There is a passage in the book when Marcelo reads a speech at the Barnes & Noble Writer for Writers Award Ceremony as I stand next to him; Marcelo, Christopher “Loma” Soto, and I won that award for our work on the Undocupoets campaign, which successfully eliminated the citizenship requirements in all first book prizes in poetry. Reading that passage was eerie. It was bizarre to see myself in Marcelo, to see my similar ability to keep to myself my own battle with the US immigration system, my anger, my frustration. It was bizarre to see how well we both hid our suffering and to see how deliberately we kept ordering drinks to blend in, to pretend, to put on a mask. Dissonance. Silence.

    Article continues below
    Gracias compa, te lo digo con todo mi amor y con todo mi dolor, gracias.

    Standing on that stage in a fancy hotel in Manhattan, I didn’t know everything that had brought him up onto that stage, nor all of the things he was feeling. Although I didn’t ask him then, although we still probably won’t have that conversation, I’m proud this book exists. I’m proud Marcelo is writing his truth and not another journalist or writer who has not lived what immigrants have lived through. I’m glad it is Marcelo who is enacting his agency on these pages.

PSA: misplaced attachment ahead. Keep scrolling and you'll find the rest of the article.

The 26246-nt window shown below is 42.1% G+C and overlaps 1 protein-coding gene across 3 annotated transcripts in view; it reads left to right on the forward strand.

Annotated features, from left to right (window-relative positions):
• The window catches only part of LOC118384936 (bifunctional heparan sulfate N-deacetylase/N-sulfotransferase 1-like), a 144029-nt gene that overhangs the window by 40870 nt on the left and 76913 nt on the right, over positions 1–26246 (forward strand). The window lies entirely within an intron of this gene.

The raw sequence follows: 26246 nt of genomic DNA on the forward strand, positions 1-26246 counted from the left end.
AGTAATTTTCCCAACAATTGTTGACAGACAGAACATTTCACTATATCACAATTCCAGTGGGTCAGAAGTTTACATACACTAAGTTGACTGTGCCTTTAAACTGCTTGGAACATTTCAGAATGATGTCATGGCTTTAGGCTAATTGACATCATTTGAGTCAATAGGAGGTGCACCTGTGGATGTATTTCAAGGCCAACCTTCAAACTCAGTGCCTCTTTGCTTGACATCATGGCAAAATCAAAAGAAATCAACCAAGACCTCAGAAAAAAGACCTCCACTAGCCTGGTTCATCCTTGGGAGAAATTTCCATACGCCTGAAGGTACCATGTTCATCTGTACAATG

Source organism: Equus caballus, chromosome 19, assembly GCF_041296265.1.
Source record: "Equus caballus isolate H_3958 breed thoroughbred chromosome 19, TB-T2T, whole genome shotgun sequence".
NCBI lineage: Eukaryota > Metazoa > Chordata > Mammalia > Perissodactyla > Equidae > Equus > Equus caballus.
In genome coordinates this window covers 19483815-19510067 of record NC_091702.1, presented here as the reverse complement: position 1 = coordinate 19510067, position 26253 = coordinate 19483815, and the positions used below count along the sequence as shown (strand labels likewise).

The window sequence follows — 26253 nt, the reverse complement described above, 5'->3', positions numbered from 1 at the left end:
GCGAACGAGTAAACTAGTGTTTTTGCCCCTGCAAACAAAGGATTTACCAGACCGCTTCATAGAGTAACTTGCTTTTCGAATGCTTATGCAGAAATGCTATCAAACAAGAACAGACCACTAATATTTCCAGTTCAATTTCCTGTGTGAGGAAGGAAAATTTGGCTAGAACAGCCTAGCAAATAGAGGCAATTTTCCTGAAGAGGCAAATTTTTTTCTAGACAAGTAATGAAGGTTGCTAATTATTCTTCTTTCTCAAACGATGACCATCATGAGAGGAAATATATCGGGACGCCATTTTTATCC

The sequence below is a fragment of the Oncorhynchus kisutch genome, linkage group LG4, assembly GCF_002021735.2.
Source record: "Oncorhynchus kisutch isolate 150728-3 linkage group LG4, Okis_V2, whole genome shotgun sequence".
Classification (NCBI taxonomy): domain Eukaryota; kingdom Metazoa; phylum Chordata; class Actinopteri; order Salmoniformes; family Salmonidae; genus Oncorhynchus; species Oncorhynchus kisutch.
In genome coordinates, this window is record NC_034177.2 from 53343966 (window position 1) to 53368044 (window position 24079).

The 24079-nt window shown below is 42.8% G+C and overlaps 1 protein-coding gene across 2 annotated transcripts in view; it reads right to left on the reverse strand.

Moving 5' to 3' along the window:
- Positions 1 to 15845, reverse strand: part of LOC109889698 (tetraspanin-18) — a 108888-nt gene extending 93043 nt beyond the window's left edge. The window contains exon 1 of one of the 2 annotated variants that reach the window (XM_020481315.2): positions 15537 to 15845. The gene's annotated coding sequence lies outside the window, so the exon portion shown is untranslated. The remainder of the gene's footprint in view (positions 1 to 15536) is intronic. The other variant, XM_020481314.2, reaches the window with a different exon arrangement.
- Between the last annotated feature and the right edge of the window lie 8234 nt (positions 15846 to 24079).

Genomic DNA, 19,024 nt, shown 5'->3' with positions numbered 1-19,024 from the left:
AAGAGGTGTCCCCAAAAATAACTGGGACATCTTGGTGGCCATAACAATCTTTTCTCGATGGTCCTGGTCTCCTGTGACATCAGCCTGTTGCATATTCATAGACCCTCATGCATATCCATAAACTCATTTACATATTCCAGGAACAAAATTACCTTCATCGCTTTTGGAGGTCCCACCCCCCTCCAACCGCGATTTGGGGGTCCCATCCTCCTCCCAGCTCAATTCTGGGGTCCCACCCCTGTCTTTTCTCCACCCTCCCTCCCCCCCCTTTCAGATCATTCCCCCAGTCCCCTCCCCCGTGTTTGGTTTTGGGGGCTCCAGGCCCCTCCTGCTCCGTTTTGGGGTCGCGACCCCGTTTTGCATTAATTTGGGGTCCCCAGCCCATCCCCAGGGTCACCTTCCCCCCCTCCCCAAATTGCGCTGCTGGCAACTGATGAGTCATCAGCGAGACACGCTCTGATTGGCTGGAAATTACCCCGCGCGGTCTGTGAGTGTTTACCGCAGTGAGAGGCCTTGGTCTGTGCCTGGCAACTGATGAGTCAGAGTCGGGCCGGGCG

Writing is what we have. And in this essay I want to tell him, I’m sorry I didn’t ask what he was going through, but also, thank you for being in the world, for inviting us into your world, for opening and showing us a door into the internal spaces we often ignore. I see you. You make us immigrants feel seen. Gracias compa, te lo digo con todo mi amor y con todo mi dolor, gracias.